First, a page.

FORT DUCHESNE, Uintah County — The leadership of the Ute Indian Tribe has asked the federal government to drop its lawsuit against a Denver-based energy company for alleged violations of the Clean Air Act.
The officials made their request in a Jan. 5 letter to James Martin, regional administrator for U.S. Environmental Protection Agency in Denver, asking him to end the government's suit against QEP Field Services.
"The purpose of this letter is to formally request that the EPA dismiss its suit and work to otherwise resolve this matter in the most amicable way possible in the best interests of all parties," wrote Thomas W. Fredericks, the tribe's general counsel.
The letter was written as a result of a Dec. 20 meeting between the Ute Tribe Business Committee, which serves as the tribe's executive and legislative branches, and representatives from QEP. During that meeting the Business Committee voted unanimously to request the dismissal of the lawsuit against the company formerly known as Questar Gas Management.
"To continue costly litigation that only benefits attorneys is not in the best interest of the Ute Indian Tribe or tribal lands," wrote Business Committee Chairman Richard Jenks Jr. and Committee member Stewart Pike in their own letter to Martin.
Eric Dady, QEP vice president and general counsel, said the company "did not know that the tribal leaders would draft this letter, nor did we request that they draft it."
"It was a surprise to us," he said.
In February 2008, federal prosecutors filed a 49-page complaint in U.S. District Court in Salt Lake City alleging that QEP had failed to control toxic air emissions at its Coyote Wash, Chapita Island, Wonsits Valley, and River Bend natural gas compressor stations.
Prosecutors claimed the five compressor stations emitted benzene, toluene, ethyl benzene, xylene and hexane — toxic air pollutants typically contained in emissions from oil and natural gas production facilities. The compressor engines at these facilities also produced formaldehyde as a byproduct, the complaint states.
All six of these chemicals are known to cause cancer and birth defects.
In defending the suit, attorneys for QEP challenged the federal government's jurisdiction over its compressor stations. They argued that the area where the stations are located — an area established as the Uncompahgre Reservation in 1882 — is no longer part of the larger Uintah-Ouray Reservation, and therefore should be regulated by the state officials, not the EPA.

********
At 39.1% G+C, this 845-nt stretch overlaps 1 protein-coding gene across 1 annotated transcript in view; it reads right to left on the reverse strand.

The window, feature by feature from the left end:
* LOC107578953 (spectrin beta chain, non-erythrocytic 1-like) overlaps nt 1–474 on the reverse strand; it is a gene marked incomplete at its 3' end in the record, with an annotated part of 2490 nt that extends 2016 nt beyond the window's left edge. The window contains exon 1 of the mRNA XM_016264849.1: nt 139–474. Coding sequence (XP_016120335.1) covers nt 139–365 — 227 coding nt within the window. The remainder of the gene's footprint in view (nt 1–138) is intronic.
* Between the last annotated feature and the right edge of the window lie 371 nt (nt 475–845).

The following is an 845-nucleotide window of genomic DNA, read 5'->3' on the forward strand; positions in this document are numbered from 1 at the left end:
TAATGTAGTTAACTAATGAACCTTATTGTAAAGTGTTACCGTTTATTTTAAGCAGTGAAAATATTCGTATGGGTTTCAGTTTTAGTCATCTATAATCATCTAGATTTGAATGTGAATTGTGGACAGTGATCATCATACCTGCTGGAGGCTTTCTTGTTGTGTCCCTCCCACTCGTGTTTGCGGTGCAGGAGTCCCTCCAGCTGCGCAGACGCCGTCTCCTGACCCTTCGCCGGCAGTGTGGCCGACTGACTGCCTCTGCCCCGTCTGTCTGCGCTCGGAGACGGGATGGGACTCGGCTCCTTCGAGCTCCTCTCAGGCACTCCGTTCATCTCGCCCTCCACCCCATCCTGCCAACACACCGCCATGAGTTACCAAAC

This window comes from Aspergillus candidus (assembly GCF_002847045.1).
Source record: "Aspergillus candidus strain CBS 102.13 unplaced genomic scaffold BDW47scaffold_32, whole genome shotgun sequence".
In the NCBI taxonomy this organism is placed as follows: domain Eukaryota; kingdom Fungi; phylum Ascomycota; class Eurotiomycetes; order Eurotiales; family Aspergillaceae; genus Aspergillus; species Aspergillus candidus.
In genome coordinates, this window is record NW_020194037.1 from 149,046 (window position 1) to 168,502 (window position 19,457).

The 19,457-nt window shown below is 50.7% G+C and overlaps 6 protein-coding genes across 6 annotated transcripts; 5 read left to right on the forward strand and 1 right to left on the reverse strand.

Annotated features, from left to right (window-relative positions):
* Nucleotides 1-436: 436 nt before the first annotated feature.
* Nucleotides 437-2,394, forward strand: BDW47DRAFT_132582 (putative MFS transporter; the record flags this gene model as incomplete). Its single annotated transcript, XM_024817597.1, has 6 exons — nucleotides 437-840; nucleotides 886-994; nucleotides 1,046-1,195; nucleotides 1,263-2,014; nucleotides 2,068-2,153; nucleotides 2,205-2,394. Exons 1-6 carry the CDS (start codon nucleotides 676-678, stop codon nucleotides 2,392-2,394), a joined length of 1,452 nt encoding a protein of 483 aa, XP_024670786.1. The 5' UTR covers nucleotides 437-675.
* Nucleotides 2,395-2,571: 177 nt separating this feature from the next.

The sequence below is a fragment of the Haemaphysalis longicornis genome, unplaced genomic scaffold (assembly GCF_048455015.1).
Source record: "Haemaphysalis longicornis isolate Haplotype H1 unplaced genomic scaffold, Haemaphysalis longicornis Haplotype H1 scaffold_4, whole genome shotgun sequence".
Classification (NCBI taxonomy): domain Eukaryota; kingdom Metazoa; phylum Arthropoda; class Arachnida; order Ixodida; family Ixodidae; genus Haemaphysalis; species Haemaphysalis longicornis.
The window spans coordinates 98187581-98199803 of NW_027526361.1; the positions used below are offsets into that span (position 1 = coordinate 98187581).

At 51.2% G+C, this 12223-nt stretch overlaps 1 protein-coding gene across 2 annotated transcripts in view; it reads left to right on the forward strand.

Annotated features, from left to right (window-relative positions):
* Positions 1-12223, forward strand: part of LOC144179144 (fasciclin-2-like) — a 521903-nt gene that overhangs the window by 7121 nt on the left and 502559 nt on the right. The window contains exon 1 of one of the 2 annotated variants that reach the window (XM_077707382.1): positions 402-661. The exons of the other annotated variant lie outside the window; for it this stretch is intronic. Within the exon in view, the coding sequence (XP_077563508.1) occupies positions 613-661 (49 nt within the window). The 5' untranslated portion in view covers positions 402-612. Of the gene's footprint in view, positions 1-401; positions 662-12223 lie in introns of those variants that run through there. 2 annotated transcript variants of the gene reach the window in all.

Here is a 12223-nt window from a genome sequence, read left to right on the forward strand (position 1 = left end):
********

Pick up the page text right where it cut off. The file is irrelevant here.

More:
The challenge to tribal sovereignty prompted Ute officials to consider banishing the company from the reservation, which led to a separate legal fight in federal court. That fight ended after QEP dropped its argument and its president and CEO, Charles B. Stanley, issued a public apology to tribal members for the company's claim against its boundaries.
The sovereignty question and QEP's efforts to defend itself, however, remain a concern for tribal leaders, according to Fredericks' letter. Jenks and Pike, in their letter, claim the EPA caused the energy company to adopt its defense strategy.
"It is the position of the members of the Business Committee of the Ute Indian Tribe that the EPA's actions, as the plaintiff in the case, is ultimately responsible for the challenge to our boundaries on the Uncompahgre Reservation," the men wrote.
In his letter, Fredericks said tribal leaders and QEP officials are now working on a joint federal court motion to "reiterate and affirm QEP's position in not challenging the Ute Tribe's existence, boundaries, diminishment or disestablishment of the tribe's reservation."
Rich Mylott, spokesman for the EPA in Denver, said the agency had received Fredericks' letter and is reviewing it.
"(We) anticipate future communication with the tribe," he said. "EPA's primary concern is the protection of public health and the environment, on both the reservation and in the Uinta Basin as a whole."
Pike told the Uintah Basin Standard he believes the lawsuit has gone on "too dang long and cost a lot of money."
"The EPA is detrimental to the development of the economy on our reservation," he added.